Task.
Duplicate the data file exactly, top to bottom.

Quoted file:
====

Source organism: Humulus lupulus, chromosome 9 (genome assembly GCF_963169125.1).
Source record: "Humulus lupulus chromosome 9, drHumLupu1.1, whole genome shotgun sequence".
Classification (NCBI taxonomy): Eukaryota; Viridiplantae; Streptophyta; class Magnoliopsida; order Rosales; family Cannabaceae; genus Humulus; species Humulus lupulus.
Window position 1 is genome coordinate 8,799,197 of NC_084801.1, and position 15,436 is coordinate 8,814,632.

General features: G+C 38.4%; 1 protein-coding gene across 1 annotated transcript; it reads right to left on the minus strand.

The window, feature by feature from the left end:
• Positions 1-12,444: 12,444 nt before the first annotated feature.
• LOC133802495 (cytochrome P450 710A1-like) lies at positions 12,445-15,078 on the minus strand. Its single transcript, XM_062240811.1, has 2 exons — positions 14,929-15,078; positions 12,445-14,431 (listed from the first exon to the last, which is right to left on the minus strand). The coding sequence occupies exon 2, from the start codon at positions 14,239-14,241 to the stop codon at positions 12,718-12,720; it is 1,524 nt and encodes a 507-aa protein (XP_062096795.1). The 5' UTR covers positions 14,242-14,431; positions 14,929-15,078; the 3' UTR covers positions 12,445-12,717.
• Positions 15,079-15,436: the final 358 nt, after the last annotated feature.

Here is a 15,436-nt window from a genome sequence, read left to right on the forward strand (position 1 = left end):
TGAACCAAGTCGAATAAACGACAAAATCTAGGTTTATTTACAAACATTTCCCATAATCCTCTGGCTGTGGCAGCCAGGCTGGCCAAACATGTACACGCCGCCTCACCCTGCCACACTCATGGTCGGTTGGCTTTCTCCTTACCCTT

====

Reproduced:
Source organism: Humulus lupulus, chromosome 9 (genome assembly GCF_963169125.1).
Source record: "Humulus lupulus chromosome 9, drHumLupu1.1, whole genome shotgun sequence".
Classification (NCBI taxonomy): Eukaryota; Viridiplantae; Streptophyta; class Magnoliopsida; order Rosales; family Cannabaceae; genus Humulus; species Humulus lupulus.
Window position 1 is genome coordinate 8,799,197 of NC_084801.1, and position 15,436 is coordinate 8,814,632.

General features: G+C 38.4%; 1 protein-coding gene across 1 annotated transcript; it reads right to left on the minus strand.

The window, feature by feature from the left end:
• Positions 1-12,444: 12,444 nt before the first annotated feature.
• LOC133802495 (cytochrome P450 710A1-like) lies at positions 12,445-15,078 on the minus strand. Its single transcript, XM_062240811.1, has 2 exons — positions 14,929-15,078; positions 12,445-14,431 (listed from the first exon to the last, which is right to left on the minus strand). The coding sequence occupies exon 2, from the start codon at positions 14,239-14,241 to the stop codon at positions 12,718-12,720; it is 1,524 nt and encodes a 507-aa protein (XP_062096795.1). The 5' UTR covers positions 14,242-14,431; positions 14,929-15,078; the 3' UTR covers positions 12,445-12,717.
• Positions 15,079-15,436: the final 358 nt, after the last annotated feature.

Here is a 15,436-nt window from a genome sequence, read left to right on the forward strand (position 1 = left end):
TGAACCAAGTCGAATAAACGACAAAATCTAGGTTTATTTACAAACATTTCCCATAATCCTCTGGCTGTGGCAGCCAGGCTGGCCAAACATGTACACGCCGCCTCACCCTGCCACACTCATGGTCGGTTGGCTTTCTCCTTACCCTT